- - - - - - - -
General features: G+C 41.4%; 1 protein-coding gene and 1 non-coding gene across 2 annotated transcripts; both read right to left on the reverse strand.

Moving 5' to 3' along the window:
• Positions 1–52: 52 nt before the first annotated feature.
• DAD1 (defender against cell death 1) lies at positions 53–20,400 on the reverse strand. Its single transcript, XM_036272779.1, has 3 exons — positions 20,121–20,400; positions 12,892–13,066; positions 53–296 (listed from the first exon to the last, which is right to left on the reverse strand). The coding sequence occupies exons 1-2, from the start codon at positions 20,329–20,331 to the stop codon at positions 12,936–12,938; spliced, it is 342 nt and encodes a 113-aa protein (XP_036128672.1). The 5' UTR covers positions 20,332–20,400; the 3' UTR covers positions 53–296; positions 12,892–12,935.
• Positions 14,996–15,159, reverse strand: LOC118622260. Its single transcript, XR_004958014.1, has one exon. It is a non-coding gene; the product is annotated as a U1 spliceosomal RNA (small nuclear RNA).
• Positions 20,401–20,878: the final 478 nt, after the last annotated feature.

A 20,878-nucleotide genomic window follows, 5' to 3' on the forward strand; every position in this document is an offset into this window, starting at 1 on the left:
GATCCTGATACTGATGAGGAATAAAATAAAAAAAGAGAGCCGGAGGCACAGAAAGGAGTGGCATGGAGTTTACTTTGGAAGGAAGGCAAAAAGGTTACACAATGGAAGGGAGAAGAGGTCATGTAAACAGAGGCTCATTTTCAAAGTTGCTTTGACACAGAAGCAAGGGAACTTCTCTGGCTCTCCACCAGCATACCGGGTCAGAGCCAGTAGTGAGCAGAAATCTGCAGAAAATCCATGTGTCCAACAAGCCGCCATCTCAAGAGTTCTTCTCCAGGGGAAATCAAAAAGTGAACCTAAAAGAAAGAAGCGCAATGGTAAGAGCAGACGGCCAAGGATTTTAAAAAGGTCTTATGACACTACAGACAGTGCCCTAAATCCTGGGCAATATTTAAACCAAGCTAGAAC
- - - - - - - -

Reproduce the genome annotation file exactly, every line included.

General features: G+C 41.4%; 1 protein-coding gene and 1 non-coding gene across 2 annotated transcripts; both read right to left on the reverse strand.

Moving 5' to 3' along the window:
• Positions 1–52: 52 nt before the first annotated feature.
• DAD1 (defender against cell death 1) lies at positions 53–20,400 on the reverse strand. Its single transcript, XM_036272779.1, has 3 exons — positions 20,121–20,400; positions 12,892–13,066; positions 53–296 (listed from the first exon to the last, which is right to left on the reverse strand). The coding sequence occupies exons 1-2, from the start codon at positions 20,329–20,331 to the stop codon at positions 12,936–12,938; spliced, it is 342 nt and encodes a 113-aa protein (XP_036128672.1). The 5' UTR covers positions 20,332–20,400; the 3' UTR covers positions 53–296; positions 12,892–12,935.
• Positions 14,996–15,159, reverse strand: LOC118622260. Its single transcript, XR_004958014.1, has one exon. It is a non-coding gene; the product is annotated as a U1 spliceosomal RNA (small nuclear RNA).
• Positions 20,401–20,878: the final 478 nt, after the last annotated feature.

A 20,878-nucleotide genomic window follows, 5' to 3' on the forward strand; every position in this document is an offset into this window, starting at 1 on the left:
GATCCTGATACTGATGAGGAATAAAATAAAAAAAGAGAGCCGGAGGCACAGAAAGGAGTGGCATGGAGTTTACTTTGGAAGGAAGGCAAAAAGGTTACACAATGGAAGGGAGAAGAGGTCATGTAAACAGAGGCTCATTTTCAAAGTTGCTTTGACACAGAAGCAAGGGAACTTCTCTGGCTCTCCACCAGCATACCGGGTCAGAGCCAGTAGTGAGCAGAAATCTGCAGAAAATCCATGTGTCCAACAAGCCGCCATCTCAAGAGTTCTTCTCCAGGGGAAATCAAAAAGTGAACCTAAAAGAAAGAAGCGCAATGGTAAGAGCAGACGGCCAAGGATTTTAAAAAGGTCTTATGACACTACAGACAGTGCCCTAAATCCTGGGCAATATTTAAACCAAGCTAGAAC